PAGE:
0

Suppose I have the following function

def f(x,y,**kwargs):
    if 'z' in kwargs:
        z = kwargs['z']
    else:
        z = 0
    print(x + y + z)

which takes two arguments and an optional keyword argument. I now want to get a function g that works just as f but for which the value of z is predetermined. Hence, I could do the following

def g(x,y):
    z = 3 
    f(x,y, z = 3)

But what can I do if I do not know the number of non-keyword arguments that f takes. I can get the list of these arguments by

args = inspect.getargspec(f)[0]

But, if I now define g as

g(args):
    z = 3
    f(args, z=z)

this of course does not work as only one mandatory argument is passed to f. How do I get around this? That is, if I have a function that takes keyword arguments, how do I define a second function exactly the same expect that the keyword arguments take predeterminde values?

1
  • if you add a * before args in f, such as f(*args, z=z), it should work?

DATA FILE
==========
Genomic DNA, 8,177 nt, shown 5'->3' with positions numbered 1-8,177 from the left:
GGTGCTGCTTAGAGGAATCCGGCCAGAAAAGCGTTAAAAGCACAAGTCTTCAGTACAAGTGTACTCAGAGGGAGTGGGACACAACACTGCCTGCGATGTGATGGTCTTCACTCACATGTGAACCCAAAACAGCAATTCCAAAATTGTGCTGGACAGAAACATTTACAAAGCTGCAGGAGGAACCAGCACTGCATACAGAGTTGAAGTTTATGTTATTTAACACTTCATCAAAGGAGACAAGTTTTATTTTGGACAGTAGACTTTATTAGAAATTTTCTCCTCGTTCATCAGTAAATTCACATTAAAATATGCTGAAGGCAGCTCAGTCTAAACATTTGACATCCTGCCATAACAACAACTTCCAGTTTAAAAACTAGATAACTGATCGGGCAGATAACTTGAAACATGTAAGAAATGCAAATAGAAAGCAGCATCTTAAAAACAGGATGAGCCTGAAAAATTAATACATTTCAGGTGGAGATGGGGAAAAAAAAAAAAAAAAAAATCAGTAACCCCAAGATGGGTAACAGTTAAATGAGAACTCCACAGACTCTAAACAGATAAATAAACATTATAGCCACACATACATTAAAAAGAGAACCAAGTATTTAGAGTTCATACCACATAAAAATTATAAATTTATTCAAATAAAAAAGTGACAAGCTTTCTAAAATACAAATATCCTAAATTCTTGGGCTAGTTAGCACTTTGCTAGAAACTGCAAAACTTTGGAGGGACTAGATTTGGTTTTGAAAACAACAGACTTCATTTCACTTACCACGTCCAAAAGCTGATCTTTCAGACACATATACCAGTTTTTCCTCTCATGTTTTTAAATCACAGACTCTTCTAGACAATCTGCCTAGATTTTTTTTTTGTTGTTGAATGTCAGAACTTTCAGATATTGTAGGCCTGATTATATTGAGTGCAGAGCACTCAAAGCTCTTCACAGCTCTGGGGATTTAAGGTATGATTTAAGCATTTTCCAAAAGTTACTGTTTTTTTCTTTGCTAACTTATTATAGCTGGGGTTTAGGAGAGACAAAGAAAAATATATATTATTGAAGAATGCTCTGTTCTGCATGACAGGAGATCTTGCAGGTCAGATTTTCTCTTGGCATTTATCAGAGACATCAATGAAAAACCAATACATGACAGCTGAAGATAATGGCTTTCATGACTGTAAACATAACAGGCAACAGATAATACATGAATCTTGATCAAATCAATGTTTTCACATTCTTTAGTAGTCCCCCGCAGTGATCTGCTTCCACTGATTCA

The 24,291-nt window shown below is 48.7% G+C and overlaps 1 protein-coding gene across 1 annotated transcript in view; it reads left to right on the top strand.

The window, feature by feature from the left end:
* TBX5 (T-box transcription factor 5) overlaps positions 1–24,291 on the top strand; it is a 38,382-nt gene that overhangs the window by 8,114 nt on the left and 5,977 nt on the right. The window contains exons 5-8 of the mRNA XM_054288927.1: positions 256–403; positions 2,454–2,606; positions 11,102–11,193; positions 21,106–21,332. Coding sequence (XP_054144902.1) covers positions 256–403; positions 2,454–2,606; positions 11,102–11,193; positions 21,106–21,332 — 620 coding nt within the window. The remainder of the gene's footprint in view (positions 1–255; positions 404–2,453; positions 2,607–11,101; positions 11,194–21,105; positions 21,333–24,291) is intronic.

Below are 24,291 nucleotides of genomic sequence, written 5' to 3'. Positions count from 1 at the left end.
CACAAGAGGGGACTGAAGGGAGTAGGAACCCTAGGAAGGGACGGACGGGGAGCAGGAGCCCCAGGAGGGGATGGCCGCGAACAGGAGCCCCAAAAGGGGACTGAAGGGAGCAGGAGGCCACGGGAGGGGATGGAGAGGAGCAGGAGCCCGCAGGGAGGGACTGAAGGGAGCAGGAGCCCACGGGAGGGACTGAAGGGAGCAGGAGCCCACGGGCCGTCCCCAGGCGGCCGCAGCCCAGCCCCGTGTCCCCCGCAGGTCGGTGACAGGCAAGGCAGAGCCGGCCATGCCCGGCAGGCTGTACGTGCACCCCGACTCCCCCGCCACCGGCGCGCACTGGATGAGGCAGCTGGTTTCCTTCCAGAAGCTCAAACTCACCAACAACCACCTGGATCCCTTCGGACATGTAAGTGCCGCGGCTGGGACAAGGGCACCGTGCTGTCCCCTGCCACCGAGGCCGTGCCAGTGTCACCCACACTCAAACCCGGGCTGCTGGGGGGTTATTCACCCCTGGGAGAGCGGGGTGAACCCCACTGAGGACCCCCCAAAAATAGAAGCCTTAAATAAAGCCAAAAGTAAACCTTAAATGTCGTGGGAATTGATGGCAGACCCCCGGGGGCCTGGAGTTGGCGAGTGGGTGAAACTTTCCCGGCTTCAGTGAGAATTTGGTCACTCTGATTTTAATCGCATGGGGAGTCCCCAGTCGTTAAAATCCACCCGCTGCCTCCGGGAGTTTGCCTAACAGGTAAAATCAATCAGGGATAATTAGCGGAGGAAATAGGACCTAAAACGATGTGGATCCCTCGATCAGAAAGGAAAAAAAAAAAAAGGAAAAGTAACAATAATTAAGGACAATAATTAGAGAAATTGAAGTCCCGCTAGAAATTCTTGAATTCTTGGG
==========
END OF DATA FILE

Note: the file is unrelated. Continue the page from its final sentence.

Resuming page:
– Ben.T
    Commented Jun 4, 2018 at 10:16

2 Answers 2

1

You have a few options here:

  1. Define g with varargs:

    def g(*args):
        return f(*args, z=3)
    

    Or, if you need keyword arguments as well:

    def g(*args, **kwargs):
        kwargs['z'] = 3
        return f(*args, **kwargs)
    
  2. Use functools.partial:

    import functools
    
    g = functools.partial(f, z=3)
    

    See also this related question: Python Argument Binders.

2
  • Thanks for your answer, but it's not quite yet what I was hoping for. In my first example, where the number of arguments were known, the resulting function g had no varargs or keyword arguments. In your first example however you have varargs and in your second example you have kwargs.
    – lbf_1994
    Commented Jun 4, 2018 at 10:34
  • @lbf_1994 Why do you care whether g has varargs or not? If you pass too few or too many arguments, it'll still throw an error as it should.
    – Aran-Fey
    Commented Jun 4, 2018 at 11:19
0

You can use functools.partial to achieve this

import functools
f = functools.partial(f, z=2)

# the following example is the usage of partial function f
x = f(1, 2)
y = f(1, 2, k=3)
z = f(1, 2, z=4)

Your Answer

By clicking “Post Your Answer”, you agree to our terms of service and acknowledge you have read our privacy policy.

Not the answer you're looking for? Browse other questions tagged or ask your own question.